Yesterday morning during my commute, I listened to the May 31 edition of Democracy Now (http://www.democracynow.org/index.pl?issue=20050531) and heard an interesting interview with Navajo President Joe Shirley Jr. He made a couple of statements that seemed rather incongruous.
On one hand, he described his focused efforts since his election to pass legislation banning uranium mining on Navajo lands. The justification for this legislation is a legacy of sick Navajos that trace their illnesses to working in uranium mines during the 1940s-1990s. By mid 1990, due in part to very low world prices for uranium, that mining essentially stopped, but there are still approximately 1000 sites on Navajo land where mines have not been fully secured and where tailings lie exposed.
On the other hand, he stated that he supported new coal developments “so that we can continue to have jobs and revenues”.
Here is where I begin getting suspicious of motives. I understand the sacred nature of the earth in the Navajo culture, and I am fully aware of the fact that many of the mines on Navajo land were developed during a uranium rush that led to many mines that failed to take proper safety precautions. In the early days of uranium exploration and development, many operators failed to supply or require breathing devices, did not monitor for internal exposures, and did not take basic mining precautions to avoid collapses.
However, coal mining requires massive quantities of digging into the sacred earth. With Shirley’s support, the Navajo Nation is partnering with Sithe Global LLC to build Desert Rock, a 1500 MWe coal fired power plant on Navajo land. The project includes mines that will scrape and blast an additional 6 MILLION tons per year of coal along with an uncounted quantity of overfill rock to get to that coal.
Not only will the Navajo’s be desecrating the earth, but they will also breathe the plant emissions. Here is what Indian Country (http://www.indiancountry.com/content.cfm?id=1096410965) says about the already existing coal plants in the Four Corners area:
“An EPA report shows that two power plants and their coal mines in San Juan County released 13 million pounds of chemical toxins into the Four Corners’ air in 2000 alone. Those toxins are breathed by Navajo, Jicarilla Apache, Southern Ute and other residents in the Four Corners area of New Mexico, Colorado, Arizona and Utah. “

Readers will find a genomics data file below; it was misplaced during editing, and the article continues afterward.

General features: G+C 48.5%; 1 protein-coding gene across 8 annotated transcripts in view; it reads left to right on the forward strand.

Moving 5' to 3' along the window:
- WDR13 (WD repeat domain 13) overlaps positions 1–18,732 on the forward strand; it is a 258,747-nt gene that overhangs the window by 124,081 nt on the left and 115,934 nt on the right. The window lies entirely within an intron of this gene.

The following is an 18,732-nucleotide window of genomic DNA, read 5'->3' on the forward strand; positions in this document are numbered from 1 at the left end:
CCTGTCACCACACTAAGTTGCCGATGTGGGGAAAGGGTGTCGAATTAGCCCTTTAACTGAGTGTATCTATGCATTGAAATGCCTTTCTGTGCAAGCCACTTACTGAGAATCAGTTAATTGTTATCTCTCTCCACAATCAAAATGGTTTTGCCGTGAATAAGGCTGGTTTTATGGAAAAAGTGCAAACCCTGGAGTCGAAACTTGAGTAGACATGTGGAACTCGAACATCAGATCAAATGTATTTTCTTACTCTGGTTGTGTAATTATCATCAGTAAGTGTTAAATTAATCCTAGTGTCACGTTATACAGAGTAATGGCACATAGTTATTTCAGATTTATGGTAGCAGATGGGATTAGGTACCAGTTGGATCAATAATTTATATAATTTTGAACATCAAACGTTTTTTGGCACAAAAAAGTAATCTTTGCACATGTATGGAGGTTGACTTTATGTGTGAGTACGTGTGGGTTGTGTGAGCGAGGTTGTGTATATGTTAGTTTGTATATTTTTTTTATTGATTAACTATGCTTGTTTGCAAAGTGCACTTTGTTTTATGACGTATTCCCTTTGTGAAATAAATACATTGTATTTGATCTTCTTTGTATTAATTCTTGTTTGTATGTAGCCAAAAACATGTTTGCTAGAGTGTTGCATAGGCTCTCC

I know that President Shirley and others have faith in the coal industry’s promise to use “clean coal”, but I am more skeptical. The mining industry has been using that phrase now for at least 90 years – here is the first mention that I have found using that exact wording.
“. . . and as an humble member of the United Mine Workers of America, the largest industrial organization of all time, which has unfalteringly furnished its quota for the trenches and responded to every call of our government and guaranteed to furnish all of the coal necessary to victoriously combat the Hun if given the opportunity, I wish to call the attention of the membership of our organization to still another duty which they owe our government, themselves and our posterity–the absolute necessity of producing CLEAN COAL.
To maintain our position and carry out the pledges of our organization to the fullest extent it is not only necessary to produce all of the coal necessary but it is also our imperative duty to see that all the coal mined and loaded is free of dirt and impurities. Clean coal means greater efficiency, it means a greater output from our munitions factories in a given time and an increased production in every industry that is essential to the winning of the war and a speedier transportation service on our railroads. Clean coal when placed in the bunkers of our ships means their iincreased speed and efficiency. . .”
Frank Keeny, President United Mine Workers, Labor Day, 1918. Quoted from The West Virginia Mine Wars, ed David A. Corbin, Appalachian Editions 1997.
I am sorry that I cannot provide a link to the above quote – it is written on that old fashioned stuff called paper and resides on my library shelf instead of on a server somewhere.
Bottom line – it is pretty easy to ban an industry that is not providing any current jobs or tribal revenue like the uranium industry. However, it is a bit disingenuous to base that ban on health and safety fears when you allow an industry with the track record of the coal industry to dig massive mines and build huge plants with belching smokestacks.
Is it possible that there is some relationship between the money that the coal industry provides to the Navajo Nation (and perhaps its President) and the desire to take a very public stand by loudy announcing a ban on a competitive energy source?